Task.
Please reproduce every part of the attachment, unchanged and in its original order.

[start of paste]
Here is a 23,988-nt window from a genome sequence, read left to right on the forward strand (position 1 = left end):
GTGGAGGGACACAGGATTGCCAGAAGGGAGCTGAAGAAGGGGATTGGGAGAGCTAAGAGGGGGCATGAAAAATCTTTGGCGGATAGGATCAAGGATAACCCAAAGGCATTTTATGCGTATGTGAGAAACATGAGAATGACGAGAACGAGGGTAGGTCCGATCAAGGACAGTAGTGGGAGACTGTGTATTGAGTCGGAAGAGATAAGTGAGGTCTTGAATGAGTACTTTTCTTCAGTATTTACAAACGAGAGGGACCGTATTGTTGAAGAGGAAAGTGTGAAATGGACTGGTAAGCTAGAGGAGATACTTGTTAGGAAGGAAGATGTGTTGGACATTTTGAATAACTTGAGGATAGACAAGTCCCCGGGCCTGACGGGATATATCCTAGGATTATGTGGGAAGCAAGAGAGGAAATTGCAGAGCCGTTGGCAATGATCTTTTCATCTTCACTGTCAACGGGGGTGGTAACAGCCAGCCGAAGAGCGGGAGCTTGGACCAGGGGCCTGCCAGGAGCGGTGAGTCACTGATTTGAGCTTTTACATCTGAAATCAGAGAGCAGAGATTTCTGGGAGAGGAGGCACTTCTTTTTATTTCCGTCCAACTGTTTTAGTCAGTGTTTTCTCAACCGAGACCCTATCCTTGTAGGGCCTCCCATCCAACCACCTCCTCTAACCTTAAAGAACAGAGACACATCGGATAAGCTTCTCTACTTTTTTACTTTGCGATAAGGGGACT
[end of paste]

Here is a 23,988-nt window from a genome sequence, read left to right on the forward strand (position 1 = left end):
GTGGAGGGACACAGGATTGCCAGAAGGGAGCTGAAGAAGGGGATTGGGAGAGCTAAGAGGGGGCATGAAAAATCTTTGGCGGATAGGATCAAGGATAACCCAAAGGCATTTTATGCGTATGTGAGAAACATGAGAATGACGAGAACGAGGGTAGGTCCGATCAAGGACAGTAGTGGGAGACTGTGTATTGAGTCGGAAGAGATAAGTGAGGTCTTGAATGAGTACTTTTCTTCAGTATTTACAAACGAGAGGGACCGTATTGTTGAAGAGGAAAGTGTGAAATGGACTGGTAAGCTAGAGGAGATACTTGTTAGGAAGGAAGATGTGTTGGACATTTTGAATAACTTGAGGATAGACAAGTCCCCGGGCCTGACGGGATATATCCTAGGATTATGTGGGAAGCAAGAGAGGAAATTGCAGAGCCGTTGGCAATGATCTTTTCATCTTCACTGTCAACGGGGGTGGTAACAGCCAGCCGAAGAGCGGGAGCTTGGACCAGGGGCCTGCCAGGAGCGGTGAGTCACTGATTTGAGCTTTTACATCTGAAATCAGAGAGCAGAGATTTCTGGGAGAGGAGGCACTTCTTTTTATTTCCGTCCAACTGTTTTAGTCAGTGTTTTCTCAACCGAGACCCTATCCTTGTAGGGCCTCCCATCCAACCACCTCCTCTAACCTTAAAGAACAGAGACACATCGGATAAGCTTCTCTACTTTTTTACTTTGCGATAAGGGGACT